- Pete Warden on Sensors — We’re all carrying little networked laboratories in our pockets. You see a photo. I see millions of light-sensor readings at an exact coordinate on the earth’s surface with a time resolution down to the millisecond. The future is combining all these signals into new ways of understanding the world, like this real-time stream of atmospheric measurements.
- Quine Relay — This is a Ruby program that generates Scala program that generates Scheme program that generates …(through 50 languages)… REXX program that generates the original Ruby code again.
- Cello — a GNU99 C library which brings higher level programming to C. Interfaces allow for structured design, Duck Typing allows for generic functions, Exceptions control error handling, Constructors/Destructors aid memory management, Syntactic Sugar increases readability.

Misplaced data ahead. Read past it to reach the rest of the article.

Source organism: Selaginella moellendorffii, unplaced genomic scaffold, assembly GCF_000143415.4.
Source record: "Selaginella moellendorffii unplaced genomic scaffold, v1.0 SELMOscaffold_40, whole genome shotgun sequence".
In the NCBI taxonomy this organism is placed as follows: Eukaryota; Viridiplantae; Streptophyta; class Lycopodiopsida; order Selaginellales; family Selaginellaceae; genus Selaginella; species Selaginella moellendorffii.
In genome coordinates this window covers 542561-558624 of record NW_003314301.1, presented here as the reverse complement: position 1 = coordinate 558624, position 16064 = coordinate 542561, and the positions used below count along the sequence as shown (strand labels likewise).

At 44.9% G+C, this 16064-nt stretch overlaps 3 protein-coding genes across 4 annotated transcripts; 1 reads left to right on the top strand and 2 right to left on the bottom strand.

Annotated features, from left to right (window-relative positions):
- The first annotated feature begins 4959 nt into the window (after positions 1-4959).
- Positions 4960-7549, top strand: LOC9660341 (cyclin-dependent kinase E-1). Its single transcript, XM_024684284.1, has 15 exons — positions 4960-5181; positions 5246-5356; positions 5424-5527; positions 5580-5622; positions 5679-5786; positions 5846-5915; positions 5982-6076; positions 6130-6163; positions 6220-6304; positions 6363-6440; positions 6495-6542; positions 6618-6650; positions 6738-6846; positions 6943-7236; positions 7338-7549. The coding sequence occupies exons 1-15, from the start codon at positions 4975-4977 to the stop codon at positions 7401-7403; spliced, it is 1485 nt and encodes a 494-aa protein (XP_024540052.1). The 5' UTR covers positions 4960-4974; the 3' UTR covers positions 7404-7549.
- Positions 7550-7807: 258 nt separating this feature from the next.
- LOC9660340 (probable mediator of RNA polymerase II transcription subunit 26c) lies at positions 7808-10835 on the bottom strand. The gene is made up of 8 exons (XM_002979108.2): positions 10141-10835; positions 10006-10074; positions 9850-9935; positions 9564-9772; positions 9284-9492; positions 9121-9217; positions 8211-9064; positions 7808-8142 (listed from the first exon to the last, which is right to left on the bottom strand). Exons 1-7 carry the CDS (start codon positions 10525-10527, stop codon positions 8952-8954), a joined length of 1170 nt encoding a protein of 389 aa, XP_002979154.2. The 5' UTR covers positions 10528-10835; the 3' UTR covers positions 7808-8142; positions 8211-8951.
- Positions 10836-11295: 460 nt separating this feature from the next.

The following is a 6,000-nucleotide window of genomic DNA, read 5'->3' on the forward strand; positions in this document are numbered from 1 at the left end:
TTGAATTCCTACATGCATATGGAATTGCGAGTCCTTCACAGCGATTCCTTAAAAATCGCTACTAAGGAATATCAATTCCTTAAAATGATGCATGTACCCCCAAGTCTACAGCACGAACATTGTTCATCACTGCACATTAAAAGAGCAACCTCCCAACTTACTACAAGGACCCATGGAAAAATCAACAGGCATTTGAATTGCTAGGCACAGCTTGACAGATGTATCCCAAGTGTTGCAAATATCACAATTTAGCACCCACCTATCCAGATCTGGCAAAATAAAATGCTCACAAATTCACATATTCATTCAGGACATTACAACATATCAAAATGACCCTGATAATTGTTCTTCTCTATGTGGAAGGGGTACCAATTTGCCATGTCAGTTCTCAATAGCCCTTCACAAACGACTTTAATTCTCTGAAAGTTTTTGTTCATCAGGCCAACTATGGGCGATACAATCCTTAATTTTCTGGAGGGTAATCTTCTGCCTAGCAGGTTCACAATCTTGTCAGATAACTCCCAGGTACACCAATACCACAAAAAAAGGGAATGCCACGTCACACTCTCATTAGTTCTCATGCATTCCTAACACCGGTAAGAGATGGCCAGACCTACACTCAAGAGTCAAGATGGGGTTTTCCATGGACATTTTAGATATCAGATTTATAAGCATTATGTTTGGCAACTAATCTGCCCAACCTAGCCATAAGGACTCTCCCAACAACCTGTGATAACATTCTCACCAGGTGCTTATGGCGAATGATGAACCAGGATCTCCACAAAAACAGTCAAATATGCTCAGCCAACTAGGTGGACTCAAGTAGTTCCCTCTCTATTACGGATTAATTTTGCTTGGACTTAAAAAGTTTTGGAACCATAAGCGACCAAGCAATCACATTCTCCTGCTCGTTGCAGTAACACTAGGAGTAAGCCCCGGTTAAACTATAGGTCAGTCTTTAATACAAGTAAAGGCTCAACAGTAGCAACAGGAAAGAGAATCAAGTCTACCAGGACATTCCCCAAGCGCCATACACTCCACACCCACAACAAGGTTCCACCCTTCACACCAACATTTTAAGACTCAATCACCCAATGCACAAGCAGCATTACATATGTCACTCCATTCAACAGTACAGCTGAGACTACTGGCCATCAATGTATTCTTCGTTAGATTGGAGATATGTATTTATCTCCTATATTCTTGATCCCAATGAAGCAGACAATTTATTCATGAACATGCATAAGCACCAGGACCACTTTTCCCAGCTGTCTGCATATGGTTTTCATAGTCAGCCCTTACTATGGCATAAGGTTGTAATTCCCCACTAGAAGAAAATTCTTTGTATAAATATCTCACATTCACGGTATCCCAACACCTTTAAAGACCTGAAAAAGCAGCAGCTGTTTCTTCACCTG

- The Meeting (John Birmingham) — satirising the Wall Street Journal’s meeting checklist advice.
ENTRIES TAGGED "programming"
Sensor Networks, Programming Silliness, Higher Order C, and Meeting Silliness
Quantum Programming, Quantum Again, Copyright Vanishes Media, and Email Metadata Analysis
- QCL: A Language for Quantum Computing — QCL is a high level, architecture independent programming language for quantum computers, with a syntax derived from classical procedural languages like C or Pascal. This allows for the complete implementation and simulation of quantum algorithms (including classical components) in one consistent formalism.. (Will not run on D-Wave, which is annealing rather a general purpose quantum computer)
- Quipper — a functional quantum programming language.